Given the choice, most people would wish that business disputes never occur. But, that’s not reality; they do happen, sometimes more frequently than we’d like. Properly managed, conflicts can bring about positive change and growth. Sometimes, though, an issue will leave all parties completely unable to agree. In such a case, without appropriate action the situation can devolve into one that threatens the very existence of the business. Clearly, learning how to deal with disputes is vital. This post takes a closer look at this crucial area of business and offers some sage advice.

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When a conflict arises, it is important to understand the source of the problem before attempting to resolve it. Keep reading for more on this:

Most relationships between humans, whether married couples or business partners, will involve disagreements now and then. It is a reality that is easy, but costly, to overlook. If business owners accept this reality and commit to determining how disputes will be resolved from the outset, they will be miles ahead of the pack. For instance, the owners could discuss the possibility of including mediation or arbitration provisions in their governing documents, whether that includes an Operating Agreement, Partnership Agreement, Shareholder Agreement, a Buy Sell Contract, or a combination of governing documents. Mediation and arbitration are typically far more cost-effective options than litigation, but they are not bound to engage in mediation or arbitration unless they agree to such processes ahead of time. Read more at Gehres Law Library…

Understanding that business disputes will occur is important. Planning for them beforehand is crucial.

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So, what are the kinds of disputes that typically take place? Also, what causes them to arise in the first place? The following post seeks to answer these questions:

The business world runs on contracts. They are what hold businesses and professional relationships together. But what happens when a party doesn’t live up to their end of the deal?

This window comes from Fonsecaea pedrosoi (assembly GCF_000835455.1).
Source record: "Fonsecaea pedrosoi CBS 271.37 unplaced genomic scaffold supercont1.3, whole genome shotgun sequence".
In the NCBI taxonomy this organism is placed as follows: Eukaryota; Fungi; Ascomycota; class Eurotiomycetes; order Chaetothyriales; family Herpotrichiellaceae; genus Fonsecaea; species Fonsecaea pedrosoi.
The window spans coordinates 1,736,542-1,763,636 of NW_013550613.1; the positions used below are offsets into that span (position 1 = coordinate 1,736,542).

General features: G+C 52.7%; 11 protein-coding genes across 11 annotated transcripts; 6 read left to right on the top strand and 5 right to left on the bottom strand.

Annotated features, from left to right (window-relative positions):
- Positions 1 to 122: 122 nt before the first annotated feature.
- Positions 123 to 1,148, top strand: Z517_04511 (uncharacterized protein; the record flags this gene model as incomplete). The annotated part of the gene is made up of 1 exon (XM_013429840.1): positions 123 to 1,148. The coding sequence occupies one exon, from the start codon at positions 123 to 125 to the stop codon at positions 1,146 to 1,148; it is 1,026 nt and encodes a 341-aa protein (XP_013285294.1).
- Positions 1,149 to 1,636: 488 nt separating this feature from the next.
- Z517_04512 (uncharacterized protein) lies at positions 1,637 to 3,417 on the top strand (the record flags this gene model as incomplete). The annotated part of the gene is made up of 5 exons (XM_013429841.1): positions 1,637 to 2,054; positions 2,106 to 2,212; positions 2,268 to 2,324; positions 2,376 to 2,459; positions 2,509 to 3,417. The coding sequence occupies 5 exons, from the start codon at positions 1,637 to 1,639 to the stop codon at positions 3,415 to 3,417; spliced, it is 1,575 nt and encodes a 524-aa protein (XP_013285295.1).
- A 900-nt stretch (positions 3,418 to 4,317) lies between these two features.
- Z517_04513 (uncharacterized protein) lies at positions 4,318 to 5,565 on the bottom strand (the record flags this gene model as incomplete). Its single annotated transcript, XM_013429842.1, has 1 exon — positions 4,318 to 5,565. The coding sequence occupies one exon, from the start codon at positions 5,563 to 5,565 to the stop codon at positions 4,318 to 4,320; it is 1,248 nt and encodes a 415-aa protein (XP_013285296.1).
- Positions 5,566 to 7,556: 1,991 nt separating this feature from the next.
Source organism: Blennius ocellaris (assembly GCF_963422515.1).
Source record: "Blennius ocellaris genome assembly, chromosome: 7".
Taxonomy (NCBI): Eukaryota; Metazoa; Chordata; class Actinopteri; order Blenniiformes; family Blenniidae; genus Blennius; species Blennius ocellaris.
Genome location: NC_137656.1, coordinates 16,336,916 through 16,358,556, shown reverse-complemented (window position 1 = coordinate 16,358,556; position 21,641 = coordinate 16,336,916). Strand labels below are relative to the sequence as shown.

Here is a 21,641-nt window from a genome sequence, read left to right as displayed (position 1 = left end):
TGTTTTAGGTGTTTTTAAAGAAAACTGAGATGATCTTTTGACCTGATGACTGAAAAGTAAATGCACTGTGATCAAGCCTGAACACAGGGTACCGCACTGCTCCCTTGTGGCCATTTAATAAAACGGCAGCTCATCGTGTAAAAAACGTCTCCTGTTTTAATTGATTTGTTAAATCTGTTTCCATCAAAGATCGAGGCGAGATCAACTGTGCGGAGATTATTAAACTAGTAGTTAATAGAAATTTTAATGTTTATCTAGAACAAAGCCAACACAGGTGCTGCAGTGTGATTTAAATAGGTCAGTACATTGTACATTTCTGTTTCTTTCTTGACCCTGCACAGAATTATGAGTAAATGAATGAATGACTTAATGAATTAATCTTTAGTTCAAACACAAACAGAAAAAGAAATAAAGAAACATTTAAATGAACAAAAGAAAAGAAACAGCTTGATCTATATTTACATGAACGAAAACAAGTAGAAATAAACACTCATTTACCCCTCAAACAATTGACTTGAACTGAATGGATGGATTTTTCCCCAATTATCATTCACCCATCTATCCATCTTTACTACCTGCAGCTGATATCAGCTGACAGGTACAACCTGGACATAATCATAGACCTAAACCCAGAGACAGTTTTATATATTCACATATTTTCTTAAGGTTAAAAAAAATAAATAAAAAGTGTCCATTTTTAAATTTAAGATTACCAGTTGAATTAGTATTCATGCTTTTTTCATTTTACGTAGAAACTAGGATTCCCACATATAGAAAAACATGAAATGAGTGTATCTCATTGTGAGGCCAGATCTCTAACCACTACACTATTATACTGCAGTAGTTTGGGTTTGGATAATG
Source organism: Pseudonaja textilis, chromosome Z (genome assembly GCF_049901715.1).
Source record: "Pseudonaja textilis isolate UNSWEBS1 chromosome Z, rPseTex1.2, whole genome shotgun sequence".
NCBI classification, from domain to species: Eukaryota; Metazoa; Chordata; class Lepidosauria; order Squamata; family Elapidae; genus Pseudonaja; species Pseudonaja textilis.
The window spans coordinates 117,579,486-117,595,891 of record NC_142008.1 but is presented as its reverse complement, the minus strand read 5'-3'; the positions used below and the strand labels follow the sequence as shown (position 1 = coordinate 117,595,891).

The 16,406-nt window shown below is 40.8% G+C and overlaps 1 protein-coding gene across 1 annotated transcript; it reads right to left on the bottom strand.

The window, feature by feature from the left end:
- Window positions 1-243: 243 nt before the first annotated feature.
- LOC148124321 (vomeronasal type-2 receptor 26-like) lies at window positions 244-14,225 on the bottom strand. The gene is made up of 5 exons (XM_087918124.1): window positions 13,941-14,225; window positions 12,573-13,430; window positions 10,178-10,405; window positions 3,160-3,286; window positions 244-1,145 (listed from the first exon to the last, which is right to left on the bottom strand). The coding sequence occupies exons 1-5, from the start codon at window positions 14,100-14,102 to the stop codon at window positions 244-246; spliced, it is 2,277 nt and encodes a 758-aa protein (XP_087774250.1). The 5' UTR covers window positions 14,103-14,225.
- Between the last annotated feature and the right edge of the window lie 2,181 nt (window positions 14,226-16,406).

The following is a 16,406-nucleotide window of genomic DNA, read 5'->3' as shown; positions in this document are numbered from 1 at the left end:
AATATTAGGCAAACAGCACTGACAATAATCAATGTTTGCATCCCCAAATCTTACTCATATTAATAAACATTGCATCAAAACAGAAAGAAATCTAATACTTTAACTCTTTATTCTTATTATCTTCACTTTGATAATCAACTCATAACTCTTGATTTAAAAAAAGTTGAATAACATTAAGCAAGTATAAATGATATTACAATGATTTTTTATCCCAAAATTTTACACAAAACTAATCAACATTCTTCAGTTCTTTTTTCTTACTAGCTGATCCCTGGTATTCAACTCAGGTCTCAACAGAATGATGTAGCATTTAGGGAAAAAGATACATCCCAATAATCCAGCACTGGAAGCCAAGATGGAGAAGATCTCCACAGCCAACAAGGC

This is a breach of contract and the reason for the majority of business disputes.

Below, you’ll find some common reasons for breach of contract. Before we get to that though, we’ve listed some ways to protect yourself from the possibility of a breach of contract disputes:

  • Get every agreement in writing. When the goings are good, a handshake may feel sufficient for business deals, but an oral contract isn’t worth the paper it’s written on.
  • Draft dispute resolution clauses. These will map out what happens in the event of a dispute.
  • Avoid miscommunication. Disputes often arise because people don’t know what they should be doing. By making sure everyone is on the same page, major issues and many disputes can be nipped in the bud. Read more at JJH Law…

Having agreements in place before trouble comesd is simply good business management. They will help to guide your decisions and avoid the murky waters of litigation.

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When a breach of contract is charged — whether it’s leveled against you or by you — what should you do? This piece has some good suggestions:

The following is a discussion of the legal concept of “breach of contract” and an overview of your legal options should such a breach occur.

What Is a Breach of Contract?

A business contract creates certain obligations that are to be fulfilled by the parties who entered into the agreement. Legally, one party’s failure to fulfill any of its contractual obligations is known as a “breach” of the contract. Depending on the specifics, a breach can occur when a party fails to perform on time, does not perform in accordance with the terms of the agreement, or does not perform at all. Accordingly, a breach of contract will usually be categorized as either a “material breach” or an “immaterial breach” for purposes of determining the appropriate legal solution or “remedy” for the breach. Read more at FindLaw…

Whether you are currently dealing with a business dispute or need to have contracts drawn up to avoid problems, it’s critical that you work with an experienced attorney to protect your interests. Jonathan Meek at Meek Law Firm is one of the top business law attorneys in the Charlotte metro region. Schedule a consultation appointment with him by calling (704) 848-6335, or use the contact form on our website. We look forward to hearing from you.